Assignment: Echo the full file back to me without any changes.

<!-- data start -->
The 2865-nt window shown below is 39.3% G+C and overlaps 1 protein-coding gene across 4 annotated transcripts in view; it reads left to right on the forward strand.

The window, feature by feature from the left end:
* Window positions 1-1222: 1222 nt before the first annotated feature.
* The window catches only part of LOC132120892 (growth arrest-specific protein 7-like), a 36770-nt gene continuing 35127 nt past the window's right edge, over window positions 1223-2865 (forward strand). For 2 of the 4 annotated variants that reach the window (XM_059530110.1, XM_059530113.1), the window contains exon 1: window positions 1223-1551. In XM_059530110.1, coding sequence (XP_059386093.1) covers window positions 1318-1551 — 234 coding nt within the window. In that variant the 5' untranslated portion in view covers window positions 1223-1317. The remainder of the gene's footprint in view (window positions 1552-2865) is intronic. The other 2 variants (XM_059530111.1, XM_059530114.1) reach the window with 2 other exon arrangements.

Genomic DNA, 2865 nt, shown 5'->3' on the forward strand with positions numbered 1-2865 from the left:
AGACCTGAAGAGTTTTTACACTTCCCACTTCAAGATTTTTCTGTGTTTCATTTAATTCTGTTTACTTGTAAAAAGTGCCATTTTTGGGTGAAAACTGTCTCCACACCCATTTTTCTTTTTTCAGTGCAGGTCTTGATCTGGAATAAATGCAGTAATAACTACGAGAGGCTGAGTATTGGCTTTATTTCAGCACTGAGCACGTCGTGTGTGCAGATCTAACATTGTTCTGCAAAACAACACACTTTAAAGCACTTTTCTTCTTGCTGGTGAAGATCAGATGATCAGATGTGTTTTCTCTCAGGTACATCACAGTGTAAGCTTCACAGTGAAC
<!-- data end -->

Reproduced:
The 2865-nt window shown below is 39.3% G+C and overlaps 1 protein-coding gene across 4 annotated transcripts in view; it reads left to right on the forward strand.

The window, feature by feature from the left end:
* Window positions 1-1222: 1222 nt before the first annotated feature.
* The window catches only part of LOC132120892 (growth arrest-specific protein 7-like), a 36770-nt gene continuing 35127 nt past the window's right edge, over window positions 1223-2865 (forward strand). For 2 of the 4 annotated variants that reach the window (XM_059530110.1, XM_059530113.1), the window contains exon 1: window positions 1223-1551. In XM_059530110.1, coding sequence (XP_059386093.1) covers window positions 1318-1551 — 234 coding nt within the window. In that variant the 5' untranslated portion in view covers window positions 1223-1317. The remainder of the gene's footprint in view (window positions 1552-2865) is intronic. The other 2 variants (XM_059530111.1, XM_059530114.1) reach the window with 2 other exon arrangements.

Genomic DNA, 2865 nt, shown 5'->3' on the forward strand with positions numbered 1-2865 from the left:
AGACCTGAAGAGTTTTTACACTTCCCACTTCAAGATTTTTCTGTGTTTCATTTAATTCTGTTTACTTGTAAAAAGTGCCATTTTTGGGTGAAAACTGTCTCCACACCCATTTTTCTTTTTTCAGTGCAGGTCTTGATCTGGAATAAATGCAGTAATAACTACGAGAGGCTGAGTATTGGCTTTATTTCAGCACTGAGCACGTCGTGTGTGCAGATCTAACATTGTTCTGCAAAACAACACACTTTAAAGCACTTTTCTTCTTGCTGGTGAAGATCAGATGATCAGATGTGTTTTCTCTCAGGTACATCACAGTGTAAGCTTCACAGTGAAC